CFU counts from in vivo experiments were log10 transformed, and means and standard error of the mean of the mean were calculated from the log values. Mice without detectable bacteria in small intestine or colon were assigned a log10 value equivalent to half of the detection limit of the CFU assay (103 CFU/g). Results from males and females were combined because no significant differences were observed between the sexes in bacterial colonization or mucosal responses after infection. Data from bacterial attachment assays in vitro are expressed as mean ± standard error of the mean. CFU data are either shown as percentage of initial inoculum or counts were log10 transformed (see above). Differences between groups were evaluated by 1-sample t test or Wilcoxon rank sum test, with P < 0.05 considered significant.
HMOs Block EPEC Attachment to Epithelial Cells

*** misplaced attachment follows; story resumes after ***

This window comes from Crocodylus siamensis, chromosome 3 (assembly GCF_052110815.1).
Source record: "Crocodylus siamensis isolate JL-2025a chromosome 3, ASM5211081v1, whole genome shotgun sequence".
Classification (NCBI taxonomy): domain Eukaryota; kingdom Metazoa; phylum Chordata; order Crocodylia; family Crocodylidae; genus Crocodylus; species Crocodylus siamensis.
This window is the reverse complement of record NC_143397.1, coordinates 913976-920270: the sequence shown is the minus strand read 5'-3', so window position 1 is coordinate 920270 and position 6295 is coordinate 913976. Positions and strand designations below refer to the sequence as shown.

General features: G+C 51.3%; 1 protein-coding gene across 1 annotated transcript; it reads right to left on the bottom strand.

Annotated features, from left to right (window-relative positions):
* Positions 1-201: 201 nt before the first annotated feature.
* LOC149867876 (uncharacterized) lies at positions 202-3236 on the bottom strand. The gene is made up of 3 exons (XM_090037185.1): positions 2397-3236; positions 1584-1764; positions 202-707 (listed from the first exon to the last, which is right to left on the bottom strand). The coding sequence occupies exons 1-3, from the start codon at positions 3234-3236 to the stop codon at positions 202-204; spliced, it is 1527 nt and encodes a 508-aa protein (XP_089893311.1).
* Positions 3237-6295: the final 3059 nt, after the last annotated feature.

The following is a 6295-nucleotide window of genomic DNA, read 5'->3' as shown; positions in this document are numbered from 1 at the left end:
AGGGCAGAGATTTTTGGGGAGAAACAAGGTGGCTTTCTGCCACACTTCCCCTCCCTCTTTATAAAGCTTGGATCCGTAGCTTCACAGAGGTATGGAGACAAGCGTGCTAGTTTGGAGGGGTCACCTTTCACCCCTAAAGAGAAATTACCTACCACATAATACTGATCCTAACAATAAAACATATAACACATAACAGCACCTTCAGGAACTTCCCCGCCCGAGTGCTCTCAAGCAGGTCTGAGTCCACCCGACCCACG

As a first step to determine whether HMO can block EPEC attachment to epithelial cells, we used in vitro assays. To better mimic the dynamic conditions in the intestine, where intestinal motility and bulk fluid movements compromise attachment opportunities, we developed a new infection model that mimics the situation by rocking the culture plates, reducing the bacterial inoculum, and shortening the infection times. EPEC (3 × 106 CFU) were preincubated with HMO (10 mg/mL) or medium (DMEM) alone for 1 hour, added to different epithelial cell monolayers (HeLa, HEp-2, and T84 cells), and incubated for 1 hour to allow attachment. HMO preincubation significantly reduced EPEC attachment in all 3 cell lines (Fig. 1A). The effect was dose dependent (Fig. 1B) and even more prominent when EPEC were preincubated with HMO for 2 hours (Fig. 1C). In contrast, GOS, which are structurally distinct from HMO and are added to some infant formula, were used as control and did not reduce EPEC attachment to any of the epithelial cell lines (Fig. 1B, C). Subsequently, we first preincubated epithelial cells with HMO and then added EPEC to the cells. Under these conditions, HMO were no longer able to interfere with EPEC attachment (Fig. 1D), suggesting that HMOs bind to critical bacterial adhesion molecules to block attachment rather than act directly on epithelial cells.